Journal NATURE inists UN talks must agree emissions limits
24 Nov 2005
An editorial is this weeks edition of Nature, one of the world's most reputable scientific journals, calls for any agreement coming from the UN climate talks which start next week in Montreal to include mandatory limits on damaging carbon emissions.
The heat is on
Nature 438, 396 (24 November 2005)
A successor to the Kyoto Protocol on climate change must involve mandatory emissions caps.
Talks about a climate accord to succeed the Kyoto Protocol when it expires in 2012 begin in earnest next week in Montreal. They will take place amid concerns that nations who backed the protocol are retreating from its central principle: the imposition of mandatory caps on greenhouse-gas emissions.
No national leader still in office is more strongly associated with the Kyoto agreement than Britain's prime minister, Tony Blair, and his recent pronouncements on Kyoto II have worried supporters of mandatory caps. In a series of speeches earlier this month, Blair made no mention of targets and echoed US President George W. Bush by stressing the role of technology development in cutting emissions. Blair also said that something "better and more sensitive" than the initial agreement was needed to convince major developing nations such as India and China, which do not have to limit emissions under the current protocol, to sign up to a new version.
That seems fair enough. But if European leaders such as Blair fail to insist on targets as part of Kyoto II, there is a danger that the entire exercise could become meaningless. Technology, in the shape of cleaner fossil-fuel power stations, renewable energy sources and perhaps nuclear power, ought to form an important element of nations' climate-change strategies. But these technologies need to be nurtured through financial incentives produced by mandatory caps and carbon-trading arrangements.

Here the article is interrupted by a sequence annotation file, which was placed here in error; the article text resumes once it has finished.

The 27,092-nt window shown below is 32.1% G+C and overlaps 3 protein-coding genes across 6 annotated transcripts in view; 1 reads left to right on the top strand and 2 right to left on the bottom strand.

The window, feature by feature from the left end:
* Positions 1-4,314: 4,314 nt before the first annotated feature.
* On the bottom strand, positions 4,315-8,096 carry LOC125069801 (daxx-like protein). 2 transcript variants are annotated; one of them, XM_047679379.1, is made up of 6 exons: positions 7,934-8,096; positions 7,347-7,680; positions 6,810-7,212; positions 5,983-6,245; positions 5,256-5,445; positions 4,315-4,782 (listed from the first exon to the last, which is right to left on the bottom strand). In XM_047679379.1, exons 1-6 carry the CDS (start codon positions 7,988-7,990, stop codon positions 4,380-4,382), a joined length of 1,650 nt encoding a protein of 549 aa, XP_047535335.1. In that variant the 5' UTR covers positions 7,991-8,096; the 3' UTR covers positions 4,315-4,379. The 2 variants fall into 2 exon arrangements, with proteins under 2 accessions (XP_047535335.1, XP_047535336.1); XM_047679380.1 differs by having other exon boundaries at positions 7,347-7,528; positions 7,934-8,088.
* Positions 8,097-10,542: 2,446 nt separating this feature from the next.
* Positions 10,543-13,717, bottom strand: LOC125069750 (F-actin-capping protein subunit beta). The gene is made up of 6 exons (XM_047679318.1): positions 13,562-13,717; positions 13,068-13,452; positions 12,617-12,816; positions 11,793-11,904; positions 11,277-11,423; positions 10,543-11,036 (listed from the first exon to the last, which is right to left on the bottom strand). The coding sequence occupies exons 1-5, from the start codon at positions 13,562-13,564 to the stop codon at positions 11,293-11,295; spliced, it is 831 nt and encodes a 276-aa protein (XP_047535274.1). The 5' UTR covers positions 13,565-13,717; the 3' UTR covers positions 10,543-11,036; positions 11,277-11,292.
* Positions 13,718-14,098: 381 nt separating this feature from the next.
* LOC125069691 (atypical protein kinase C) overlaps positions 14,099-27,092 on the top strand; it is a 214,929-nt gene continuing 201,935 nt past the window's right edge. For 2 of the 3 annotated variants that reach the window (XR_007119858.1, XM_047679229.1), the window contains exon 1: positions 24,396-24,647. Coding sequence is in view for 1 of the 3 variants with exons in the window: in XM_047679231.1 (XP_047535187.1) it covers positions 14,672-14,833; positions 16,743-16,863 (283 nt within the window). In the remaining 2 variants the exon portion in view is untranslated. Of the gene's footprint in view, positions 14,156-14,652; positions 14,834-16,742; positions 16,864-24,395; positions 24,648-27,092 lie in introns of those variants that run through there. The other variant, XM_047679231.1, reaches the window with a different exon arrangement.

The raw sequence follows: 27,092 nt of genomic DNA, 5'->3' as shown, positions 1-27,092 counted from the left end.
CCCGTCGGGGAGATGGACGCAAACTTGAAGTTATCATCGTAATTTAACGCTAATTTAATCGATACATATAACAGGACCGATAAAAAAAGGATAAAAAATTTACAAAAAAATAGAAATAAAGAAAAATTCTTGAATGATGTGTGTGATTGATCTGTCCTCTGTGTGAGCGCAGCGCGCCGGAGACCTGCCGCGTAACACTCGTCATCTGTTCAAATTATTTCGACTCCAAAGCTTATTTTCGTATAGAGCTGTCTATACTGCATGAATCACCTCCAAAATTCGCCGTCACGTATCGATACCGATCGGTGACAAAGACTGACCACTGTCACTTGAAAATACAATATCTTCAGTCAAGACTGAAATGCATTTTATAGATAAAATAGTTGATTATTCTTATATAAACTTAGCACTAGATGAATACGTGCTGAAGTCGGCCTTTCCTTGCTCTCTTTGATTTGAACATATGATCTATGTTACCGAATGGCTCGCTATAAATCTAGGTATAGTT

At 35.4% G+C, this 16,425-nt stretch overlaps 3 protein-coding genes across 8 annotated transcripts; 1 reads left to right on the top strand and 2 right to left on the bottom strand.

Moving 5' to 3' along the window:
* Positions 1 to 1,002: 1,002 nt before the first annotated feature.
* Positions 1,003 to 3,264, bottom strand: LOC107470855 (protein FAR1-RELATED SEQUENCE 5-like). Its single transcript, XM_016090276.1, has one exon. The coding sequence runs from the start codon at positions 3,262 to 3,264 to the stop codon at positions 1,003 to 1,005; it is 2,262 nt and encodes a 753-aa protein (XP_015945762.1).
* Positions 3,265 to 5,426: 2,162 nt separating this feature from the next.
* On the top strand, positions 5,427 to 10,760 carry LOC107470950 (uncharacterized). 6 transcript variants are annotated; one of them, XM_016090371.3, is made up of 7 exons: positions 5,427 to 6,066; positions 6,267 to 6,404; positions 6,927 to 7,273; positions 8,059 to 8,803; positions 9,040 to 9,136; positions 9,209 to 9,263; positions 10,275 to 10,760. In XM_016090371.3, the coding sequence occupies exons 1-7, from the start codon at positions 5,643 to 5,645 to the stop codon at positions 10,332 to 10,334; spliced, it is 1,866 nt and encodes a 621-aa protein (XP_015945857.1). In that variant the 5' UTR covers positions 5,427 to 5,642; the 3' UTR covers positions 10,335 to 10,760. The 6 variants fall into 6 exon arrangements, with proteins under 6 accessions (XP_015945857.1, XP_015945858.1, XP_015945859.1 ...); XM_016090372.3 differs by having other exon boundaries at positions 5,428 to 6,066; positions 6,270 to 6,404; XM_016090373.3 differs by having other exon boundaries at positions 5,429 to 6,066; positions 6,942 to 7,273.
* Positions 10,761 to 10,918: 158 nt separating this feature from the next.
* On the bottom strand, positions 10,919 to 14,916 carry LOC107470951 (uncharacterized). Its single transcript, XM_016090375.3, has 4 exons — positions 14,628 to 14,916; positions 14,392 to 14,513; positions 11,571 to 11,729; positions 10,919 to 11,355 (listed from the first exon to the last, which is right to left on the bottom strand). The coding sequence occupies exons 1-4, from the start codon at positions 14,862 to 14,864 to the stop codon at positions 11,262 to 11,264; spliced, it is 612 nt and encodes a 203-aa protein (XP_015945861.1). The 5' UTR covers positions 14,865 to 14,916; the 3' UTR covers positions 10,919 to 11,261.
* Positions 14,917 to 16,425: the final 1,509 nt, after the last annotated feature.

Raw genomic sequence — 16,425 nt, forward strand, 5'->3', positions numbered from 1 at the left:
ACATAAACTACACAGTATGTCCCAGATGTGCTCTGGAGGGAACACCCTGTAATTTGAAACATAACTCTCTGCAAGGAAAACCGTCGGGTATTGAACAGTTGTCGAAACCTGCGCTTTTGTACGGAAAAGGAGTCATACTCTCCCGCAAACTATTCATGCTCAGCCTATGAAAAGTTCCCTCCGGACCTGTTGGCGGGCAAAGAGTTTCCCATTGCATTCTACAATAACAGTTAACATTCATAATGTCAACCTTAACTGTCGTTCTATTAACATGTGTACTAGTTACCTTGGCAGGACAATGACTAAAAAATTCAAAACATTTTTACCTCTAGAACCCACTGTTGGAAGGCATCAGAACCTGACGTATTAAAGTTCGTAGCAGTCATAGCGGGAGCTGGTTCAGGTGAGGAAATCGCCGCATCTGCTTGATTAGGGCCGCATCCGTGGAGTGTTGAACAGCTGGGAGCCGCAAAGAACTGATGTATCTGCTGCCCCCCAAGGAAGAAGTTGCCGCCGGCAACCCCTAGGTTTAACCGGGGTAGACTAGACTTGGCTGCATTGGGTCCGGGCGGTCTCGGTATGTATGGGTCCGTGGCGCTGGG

Following criticism of his initial remarks, Blair has been talking up targets again, stating that "targets, sensitively and intelligently applied over the right timeframe" are needed after 2012. But it will take remarkable ingenuity to bridge the chasm between developed countries, such as the United States and Australia, that have done little to cut their own emissions, and developing ones, such as China and India, that want rich nations to act before they do.
That said, there are already ideas in circulation about how to bring on board all these parties, including the United States, where a new administration elected in 2008 may take a more constructive approach. Specific industrial sectors might, for example, be asked to accept targets. China might agree to set targets on its energy-intensive cement industry, which has substantial greenhouse-gas emissions, in return for more technical support from overseas companies, who would earn credits that they could trade off against the emissions commitments at home. Similar schemes already operate on a small scale under the Kyoto Protocol.
Other sectors could be regulated on an international basis. Governments might agree to establish national targets on vehicle fuel emissions and efficiency, for example. This would offer nations the chance to sign up to agreements in sectors in which they know they can improve without losing their competitive advantage.
The last thing the process needs is for nations already committed to emissions targets under Kyoto to turn their backs on them now.
Working out how these ideas can be combined with the existing carbon-trading system will be an immense challenge. The last thing the process needs is for nations already committed to emissions targets under the original Kyoto protocol to turn their backs on them now. It was relatively painless for some nations - notably Britain and Germany - to meet tight Kyoto targets, because local events had sharply reduced emissions shortly after 1990, the baseline date against which the protocol's targets were set.
Now new circumstances, including greater electricity demand in southern Europe and steady economic growth, are making it harder for the European Union to stay within the Kyoto caps. Its leaders must redouble their efforts to restrict emissions and to vigorously pursue as strong a successor agreement as is practicable.
Nature ISSN: 0028-0836EISSN: 1476-4679